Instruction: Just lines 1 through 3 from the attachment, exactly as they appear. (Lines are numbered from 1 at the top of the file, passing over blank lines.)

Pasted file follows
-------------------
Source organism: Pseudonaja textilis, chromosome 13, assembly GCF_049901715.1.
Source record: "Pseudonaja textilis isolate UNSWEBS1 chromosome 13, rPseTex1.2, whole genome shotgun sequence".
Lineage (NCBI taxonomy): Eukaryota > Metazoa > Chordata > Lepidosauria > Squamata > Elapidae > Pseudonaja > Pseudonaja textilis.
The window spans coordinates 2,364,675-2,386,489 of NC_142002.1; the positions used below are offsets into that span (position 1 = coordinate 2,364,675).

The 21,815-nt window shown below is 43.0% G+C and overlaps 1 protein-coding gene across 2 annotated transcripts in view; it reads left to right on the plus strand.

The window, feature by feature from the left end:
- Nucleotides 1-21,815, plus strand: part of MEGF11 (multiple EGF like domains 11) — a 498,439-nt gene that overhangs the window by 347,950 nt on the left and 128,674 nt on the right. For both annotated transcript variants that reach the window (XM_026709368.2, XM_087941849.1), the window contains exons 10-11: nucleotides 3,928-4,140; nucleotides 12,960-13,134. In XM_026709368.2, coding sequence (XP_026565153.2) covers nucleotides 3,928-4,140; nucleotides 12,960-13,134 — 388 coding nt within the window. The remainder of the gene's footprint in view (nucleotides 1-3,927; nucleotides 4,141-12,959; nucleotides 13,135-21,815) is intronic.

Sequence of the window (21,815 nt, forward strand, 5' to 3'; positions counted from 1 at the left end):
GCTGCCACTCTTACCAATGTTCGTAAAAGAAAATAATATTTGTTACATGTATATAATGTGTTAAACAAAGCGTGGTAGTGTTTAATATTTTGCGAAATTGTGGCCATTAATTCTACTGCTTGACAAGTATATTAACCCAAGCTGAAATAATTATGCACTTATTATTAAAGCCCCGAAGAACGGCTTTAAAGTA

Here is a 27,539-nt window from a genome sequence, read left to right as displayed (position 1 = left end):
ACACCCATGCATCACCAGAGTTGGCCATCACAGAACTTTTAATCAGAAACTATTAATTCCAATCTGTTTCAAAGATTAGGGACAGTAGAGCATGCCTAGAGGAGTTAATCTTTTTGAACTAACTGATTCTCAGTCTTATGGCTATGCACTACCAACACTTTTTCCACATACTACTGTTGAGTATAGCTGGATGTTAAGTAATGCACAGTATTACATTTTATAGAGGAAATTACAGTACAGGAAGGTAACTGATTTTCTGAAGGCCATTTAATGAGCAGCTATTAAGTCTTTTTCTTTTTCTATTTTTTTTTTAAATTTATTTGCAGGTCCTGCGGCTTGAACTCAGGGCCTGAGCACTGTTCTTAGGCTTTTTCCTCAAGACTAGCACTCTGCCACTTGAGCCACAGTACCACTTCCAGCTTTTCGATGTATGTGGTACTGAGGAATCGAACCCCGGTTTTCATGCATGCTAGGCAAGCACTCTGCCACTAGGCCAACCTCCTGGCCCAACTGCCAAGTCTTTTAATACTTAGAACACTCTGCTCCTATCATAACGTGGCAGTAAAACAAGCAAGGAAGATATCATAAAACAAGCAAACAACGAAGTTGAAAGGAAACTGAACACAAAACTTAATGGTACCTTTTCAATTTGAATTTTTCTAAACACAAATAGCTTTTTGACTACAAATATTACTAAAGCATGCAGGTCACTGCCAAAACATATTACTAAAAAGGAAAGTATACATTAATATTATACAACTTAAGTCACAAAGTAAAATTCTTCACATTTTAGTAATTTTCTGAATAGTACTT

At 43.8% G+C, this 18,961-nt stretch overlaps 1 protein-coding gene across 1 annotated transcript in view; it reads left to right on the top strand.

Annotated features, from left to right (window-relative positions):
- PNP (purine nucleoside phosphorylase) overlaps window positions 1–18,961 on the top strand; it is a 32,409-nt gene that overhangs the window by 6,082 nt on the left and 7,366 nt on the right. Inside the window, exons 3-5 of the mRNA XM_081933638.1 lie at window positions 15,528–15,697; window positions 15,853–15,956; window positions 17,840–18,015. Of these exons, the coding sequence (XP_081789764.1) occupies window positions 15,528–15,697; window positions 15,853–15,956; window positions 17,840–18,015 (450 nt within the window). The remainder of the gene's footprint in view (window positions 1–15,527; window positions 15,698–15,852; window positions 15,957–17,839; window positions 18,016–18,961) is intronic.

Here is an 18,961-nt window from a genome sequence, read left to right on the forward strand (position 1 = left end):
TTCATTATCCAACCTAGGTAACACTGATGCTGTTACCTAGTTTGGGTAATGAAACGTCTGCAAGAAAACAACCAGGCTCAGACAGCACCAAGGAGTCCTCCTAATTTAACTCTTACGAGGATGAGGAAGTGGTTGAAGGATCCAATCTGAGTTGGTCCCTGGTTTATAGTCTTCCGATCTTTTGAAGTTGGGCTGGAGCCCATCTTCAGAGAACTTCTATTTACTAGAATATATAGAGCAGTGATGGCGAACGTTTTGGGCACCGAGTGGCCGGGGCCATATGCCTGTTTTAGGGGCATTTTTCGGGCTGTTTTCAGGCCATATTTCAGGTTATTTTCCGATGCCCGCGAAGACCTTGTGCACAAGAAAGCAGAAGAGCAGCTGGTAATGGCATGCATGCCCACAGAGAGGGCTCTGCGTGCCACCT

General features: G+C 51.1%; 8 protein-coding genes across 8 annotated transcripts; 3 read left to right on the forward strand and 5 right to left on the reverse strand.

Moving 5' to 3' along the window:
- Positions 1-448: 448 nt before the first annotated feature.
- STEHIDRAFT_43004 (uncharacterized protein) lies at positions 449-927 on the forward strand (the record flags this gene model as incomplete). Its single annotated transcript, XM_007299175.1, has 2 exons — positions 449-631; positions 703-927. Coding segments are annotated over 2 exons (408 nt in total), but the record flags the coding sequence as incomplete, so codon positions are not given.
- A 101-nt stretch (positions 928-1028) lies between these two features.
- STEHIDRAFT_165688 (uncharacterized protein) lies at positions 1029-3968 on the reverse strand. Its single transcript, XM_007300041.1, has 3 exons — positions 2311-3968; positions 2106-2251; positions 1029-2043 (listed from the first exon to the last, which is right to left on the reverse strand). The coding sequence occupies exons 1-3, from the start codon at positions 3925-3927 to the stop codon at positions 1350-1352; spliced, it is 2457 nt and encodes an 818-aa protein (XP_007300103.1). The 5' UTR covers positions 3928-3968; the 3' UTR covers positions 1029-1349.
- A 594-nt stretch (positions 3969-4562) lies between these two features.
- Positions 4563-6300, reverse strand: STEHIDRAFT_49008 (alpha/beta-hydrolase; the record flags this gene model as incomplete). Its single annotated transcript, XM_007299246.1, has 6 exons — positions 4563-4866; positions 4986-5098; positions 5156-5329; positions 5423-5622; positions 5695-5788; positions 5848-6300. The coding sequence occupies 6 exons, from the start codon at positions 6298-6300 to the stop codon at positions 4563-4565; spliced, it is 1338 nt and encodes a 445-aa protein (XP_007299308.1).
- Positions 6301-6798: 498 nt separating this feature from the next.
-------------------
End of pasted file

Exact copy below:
Source organism: Pseudonaja textilis, chromosome 13, assembly GCF_049901715.1.
Source record: "Pseudonaja textilis isolate UNSWEBS1 chromosome 13, rPseTex1.2, whole genome shotgun sequence".
Lineage (NCBI taxonomy): Eukaryota > Metazoa > Chordata > Lepidosauria > Squamata > Elapidae > Pseudonaja > Pseudonaja textilis.